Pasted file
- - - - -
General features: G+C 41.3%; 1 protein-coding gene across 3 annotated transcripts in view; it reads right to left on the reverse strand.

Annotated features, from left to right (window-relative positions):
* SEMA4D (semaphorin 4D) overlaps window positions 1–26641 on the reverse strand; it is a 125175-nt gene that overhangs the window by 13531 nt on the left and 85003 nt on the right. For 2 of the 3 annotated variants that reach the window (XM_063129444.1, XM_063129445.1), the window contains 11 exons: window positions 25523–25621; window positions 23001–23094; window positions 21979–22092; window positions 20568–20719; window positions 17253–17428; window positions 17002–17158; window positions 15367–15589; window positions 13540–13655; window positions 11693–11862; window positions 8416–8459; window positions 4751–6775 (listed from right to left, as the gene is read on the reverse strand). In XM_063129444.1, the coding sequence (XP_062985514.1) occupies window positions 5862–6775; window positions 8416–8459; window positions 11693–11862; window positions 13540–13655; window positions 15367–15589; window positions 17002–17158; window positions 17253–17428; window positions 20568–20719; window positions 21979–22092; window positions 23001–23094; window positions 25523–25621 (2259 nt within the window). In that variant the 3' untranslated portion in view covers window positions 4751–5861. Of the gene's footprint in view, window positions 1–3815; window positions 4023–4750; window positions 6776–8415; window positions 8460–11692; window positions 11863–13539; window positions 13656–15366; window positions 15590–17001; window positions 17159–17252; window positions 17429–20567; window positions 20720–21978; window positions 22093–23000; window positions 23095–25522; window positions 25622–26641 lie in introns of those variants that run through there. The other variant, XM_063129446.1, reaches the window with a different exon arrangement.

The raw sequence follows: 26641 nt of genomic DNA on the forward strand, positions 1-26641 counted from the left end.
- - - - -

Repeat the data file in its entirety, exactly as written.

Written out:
General features: G+C 41.3%; 1 protein-coding gene across 3 annotated transcripts in view; it reads right to left on the reverse strand.

Annotated features, from left to right (window-relative positions):
* SEMA4D (semaphorin 4D) overlaps window positions 1–26641 on the reverse strand; it is a 125175-nt gene that overhangs the window by 13531 nt on the left and 85003 nt on the right. For 2 of the 3 annotated variants that reach the window (XM_063129444.1, XM_063129445.1), the window contains 11 exons: window positions 25523–25621; window positions 23001–23094; window positions 21979–22092; window positions 20568–20719; window positions 17253–17428; window positions 17002–17158; window positions 15367–15589; window positions 13540–13655; window positions 11693–11862; window positions 8416–8459; window positions 4751–6775 (listed from right to left, as the gene is read on the reverse strand). In XM_063129444.1, the coding sequence (XP_062985514.1) occupies window positions 5862–6775; window positions 8416–8459; window positions 11693–11862; window positions 13540–13655; window positions 15367–15589; window positions 17002–17158; window positions 17253–17428; window positions 20568–20719; window positions 21979–22092; window positions 23001–23094; window positions 25523–25621 (2259 nt within the window). In that variant the 3' untranslated portion in view covers window positions 4751–5861. Of the gene's footprint in view, window positions 1–3815; window positions 4023–4750; window positions 6776–8415; window positions 8460–11692; window positions 11863–13539; window positions 13656–15366; window positions 15590–17001; window positions 17159–17252; window positions 17429–20567; window positions 20720–21978; window positions 22093–23000; window positions 23095–25522; window positions 25622–26641 lie in introns of those variants that run through there. The other variant, XM_063129446.1, reaches the window with a different exon arrangement.

The raw sequence follows: 26641 nt of genomic DNA on the forward strand, positions 1-26641 counted from the left end.